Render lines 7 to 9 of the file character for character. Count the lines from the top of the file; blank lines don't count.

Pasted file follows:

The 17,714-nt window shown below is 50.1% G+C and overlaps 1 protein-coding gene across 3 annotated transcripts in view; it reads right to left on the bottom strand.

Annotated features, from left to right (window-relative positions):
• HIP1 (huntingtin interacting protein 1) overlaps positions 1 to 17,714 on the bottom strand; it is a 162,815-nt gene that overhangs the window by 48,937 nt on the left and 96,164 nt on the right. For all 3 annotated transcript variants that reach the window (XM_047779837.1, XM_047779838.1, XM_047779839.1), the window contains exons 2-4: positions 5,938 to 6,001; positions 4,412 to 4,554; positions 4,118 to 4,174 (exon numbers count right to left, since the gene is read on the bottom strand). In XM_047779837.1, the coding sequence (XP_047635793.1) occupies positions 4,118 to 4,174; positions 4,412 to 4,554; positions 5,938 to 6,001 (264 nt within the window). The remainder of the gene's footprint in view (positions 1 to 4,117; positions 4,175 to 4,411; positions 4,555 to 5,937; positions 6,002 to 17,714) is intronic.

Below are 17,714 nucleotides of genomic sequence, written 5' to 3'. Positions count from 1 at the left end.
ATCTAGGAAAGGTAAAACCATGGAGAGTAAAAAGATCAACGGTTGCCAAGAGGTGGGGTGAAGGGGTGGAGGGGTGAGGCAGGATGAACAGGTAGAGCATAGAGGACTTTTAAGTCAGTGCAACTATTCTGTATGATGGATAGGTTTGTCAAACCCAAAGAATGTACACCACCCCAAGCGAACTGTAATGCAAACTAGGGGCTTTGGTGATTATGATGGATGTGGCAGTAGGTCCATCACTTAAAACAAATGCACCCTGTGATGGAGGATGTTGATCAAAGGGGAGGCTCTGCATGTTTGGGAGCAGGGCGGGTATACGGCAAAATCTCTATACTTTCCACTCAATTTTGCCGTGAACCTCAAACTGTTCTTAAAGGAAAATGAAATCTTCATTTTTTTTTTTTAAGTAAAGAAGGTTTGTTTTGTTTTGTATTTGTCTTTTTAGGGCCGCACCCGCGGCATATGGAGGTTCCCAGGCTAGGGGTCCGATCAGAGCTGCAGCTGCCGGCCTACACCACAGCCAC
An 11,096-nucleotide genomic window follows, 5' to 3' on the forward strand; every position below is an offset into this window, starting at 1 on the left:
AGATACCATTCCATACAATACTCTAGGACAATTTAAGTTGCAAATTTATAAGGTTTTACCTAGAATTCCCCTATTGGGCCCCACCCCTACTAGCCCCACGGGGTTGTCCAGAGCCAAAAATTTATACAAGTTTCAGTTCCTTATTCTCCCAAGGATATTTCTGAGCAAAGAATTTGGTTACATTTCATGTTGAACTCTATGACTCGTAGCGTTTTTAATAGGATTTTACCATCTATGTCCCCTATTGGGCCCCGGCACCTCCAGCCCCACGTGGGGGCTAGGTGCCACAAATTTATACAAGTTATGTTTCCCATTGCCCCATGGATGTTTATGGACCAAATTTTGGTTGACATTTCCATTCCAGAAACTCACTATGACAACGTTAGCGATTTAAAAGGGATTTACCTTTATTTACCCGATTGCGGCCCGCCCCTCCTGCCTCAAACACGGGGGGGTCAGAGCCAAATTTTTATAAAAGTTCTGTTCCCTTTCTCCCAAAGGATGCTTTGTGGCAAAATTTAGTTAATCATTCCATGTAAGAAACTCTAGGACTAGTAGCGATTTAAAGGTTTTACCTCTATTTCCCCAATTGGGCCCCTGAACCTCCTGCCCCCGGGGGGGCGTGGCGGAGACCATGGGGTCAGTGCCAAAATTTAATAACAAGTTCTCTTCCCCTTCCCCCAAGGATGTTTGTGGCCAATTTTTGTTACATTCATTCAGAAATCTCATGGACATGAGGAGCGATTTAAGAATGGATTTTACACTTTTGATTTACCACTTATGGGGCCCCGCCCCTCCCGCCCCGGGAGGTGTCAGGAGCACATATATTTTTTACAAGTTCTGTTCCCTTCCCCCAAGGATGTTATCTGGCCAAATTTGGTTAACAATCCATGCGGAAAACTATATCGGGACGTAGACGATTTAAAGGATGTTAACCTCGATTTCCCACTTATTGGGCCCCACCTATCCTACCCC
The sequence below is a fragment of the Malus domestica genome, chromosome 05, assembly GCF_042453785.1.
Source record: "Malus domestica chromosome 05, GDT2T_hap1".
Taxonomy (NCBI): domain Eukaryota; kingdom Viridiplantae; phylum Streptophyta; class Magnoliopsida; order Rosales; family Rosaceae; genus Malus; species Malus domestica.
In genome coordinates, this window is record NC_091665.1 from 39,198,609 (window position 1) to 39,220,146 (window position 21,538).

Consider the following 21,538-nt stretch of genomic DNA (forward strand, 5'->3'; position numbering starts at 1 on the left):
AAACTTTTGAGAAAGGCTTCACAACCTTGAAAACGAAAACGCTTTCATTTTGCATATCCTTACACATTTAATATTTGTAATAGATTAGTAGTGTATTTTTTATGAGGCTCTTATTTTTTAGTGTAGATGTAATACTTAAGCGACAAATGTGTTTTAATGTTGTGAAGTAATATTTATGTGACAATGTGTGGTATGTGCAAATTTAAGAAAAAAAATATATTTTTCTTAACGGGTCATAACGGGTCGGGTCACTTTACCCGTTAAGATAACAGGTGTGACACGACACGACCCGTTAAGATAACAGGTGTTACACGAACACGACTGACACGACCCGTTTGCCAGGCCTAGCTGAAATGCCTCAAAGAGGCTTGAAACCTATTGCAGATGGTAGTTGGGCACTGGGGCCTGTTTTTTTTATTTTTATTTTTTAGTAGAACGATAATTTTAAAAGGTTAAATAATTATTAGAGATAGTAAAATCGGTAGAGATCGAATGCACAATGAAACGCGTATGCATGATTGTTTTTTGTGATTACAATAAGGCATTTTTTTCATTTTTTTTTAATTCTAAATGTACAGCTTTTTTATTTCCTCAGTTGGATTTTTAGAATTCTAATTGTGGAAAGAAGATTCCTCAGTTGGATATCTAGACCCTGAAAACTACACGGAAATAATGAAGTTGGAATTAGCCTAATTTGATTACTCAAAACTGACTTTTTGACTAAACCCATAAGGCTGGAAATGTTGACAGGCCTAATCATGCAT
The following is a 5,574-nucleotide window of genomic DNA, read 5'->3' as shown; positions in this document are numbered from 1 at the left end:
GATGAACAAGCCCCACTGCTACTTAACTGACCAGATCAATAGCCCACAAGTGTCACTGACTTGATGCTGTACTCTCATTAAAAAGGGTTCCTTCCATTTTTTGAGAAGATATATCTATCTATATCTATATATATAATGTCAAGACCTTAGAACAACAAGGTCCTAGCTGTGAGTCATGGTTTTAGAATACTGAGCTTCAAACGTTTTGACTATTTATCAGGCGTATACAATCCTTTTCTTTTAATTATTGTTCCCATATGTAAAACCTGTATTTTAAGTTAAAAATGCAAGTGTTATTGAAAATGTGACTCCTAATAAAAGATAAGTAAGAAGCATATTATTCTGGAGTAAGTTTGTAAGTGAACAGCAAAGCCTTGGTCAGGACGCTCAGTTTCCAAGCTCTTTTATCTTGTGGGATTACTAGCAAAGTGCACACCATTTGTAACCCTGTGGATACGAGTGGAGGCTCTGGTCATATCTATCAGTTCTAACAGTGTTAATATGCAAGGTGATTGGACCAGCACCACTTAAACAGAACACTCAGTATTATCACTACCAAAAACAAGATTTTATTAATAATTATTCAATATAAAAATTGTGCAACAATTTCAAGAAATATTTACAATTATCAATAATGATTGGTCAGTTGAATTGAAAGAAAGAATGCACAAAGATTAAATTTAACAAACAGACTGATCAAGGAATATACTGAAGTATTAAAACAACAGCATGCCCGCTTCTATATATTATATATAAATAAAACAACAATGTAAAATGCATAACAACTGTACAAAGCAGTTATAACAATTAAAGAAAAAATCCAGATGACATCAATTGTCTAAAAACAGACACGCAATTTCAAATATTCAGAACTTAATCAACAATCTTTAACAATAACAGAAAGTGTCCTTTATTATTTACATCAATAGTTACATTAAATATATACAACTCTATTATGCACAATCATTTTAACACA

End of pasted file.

AGATACCATTCCATACAATACTCTAGGACAATTTAAGTTGCAAATTTATAAGGTTTTACCTAGAATTCCCCTATTGGGCCCCACCCCTACTAGCCCCACGGGGTTGTCCAGAGCCAAAAATTTATACAAGTTTCAGTTCCTTATTCTCCCAAGGATATTTCTGAGCAAAGAATTTGGTTACATTTCATGTTGAACTCTATGACTCGTAGCGTTTTTAATAGGATTTTACCATCTATGTCCCCTATTGGGCCCCGGCACCTCCAGCCCCACGTGGGGGCTAGGTGCCACAAATTTATACAAGTTATGTTTCCCATTGCCCCATGGATGTTTATGGACCAAATTTTGGTTGACATTTCCATTCCAGAAACTCACTATGACAACGTTAGCGATTTAAAAGGGATTTACCTTTATTTACCCGATTGCGGCCCGCCCCTCCTGCCTCAAACACGGGGGGGTCAGAGCCAAATTTTTATAAAAGTTCTGTTCCCTTTCTCCCAAAGGATGCTTTGTGGCAAAATTTAGTTAATCATTCCATGTAAGAAACTCTAGGACTAGTAGCGATTTAAAGGTTTTACCTCTATTTCCCCAATTGGGCCCCTGAACCTCCTGCCCCCGGGGGGGCGTGGCGGAGACCATGGGGTCAGTGCCAAAATTTAATAACAAGTTCTCTTCCCCTTCCCCCAAGGATGTTTGTGGCCAATTTTTGTTACATTCATTCAGAAATCTCATGGACATGAGGAGCGATTTAAGAATGGATTTTACACTTTTGATTTACCACTTATGGGGCCCCGCCCCTCCCGCCCCGGGAGGTGTCAGGAGCACATATATTTTTTACAAGTTCTGTTCCCTTCCCCCAAGGATGTTATCTGGCCAAATTTGGTTAACAATCCATGCGGAAAACTATATCGGGACGTAGACGATTTAAAGGATGTTAACCTCGATTTCCCACTTATTGGGCCCCACCTATCCTACCCC
The sequence below is a fragment of the Malus domestica genome, chromosome 05, assembly GCF_042453785.1.
Source record: "Malus domestica chromosome 05, GDT2T_hap1".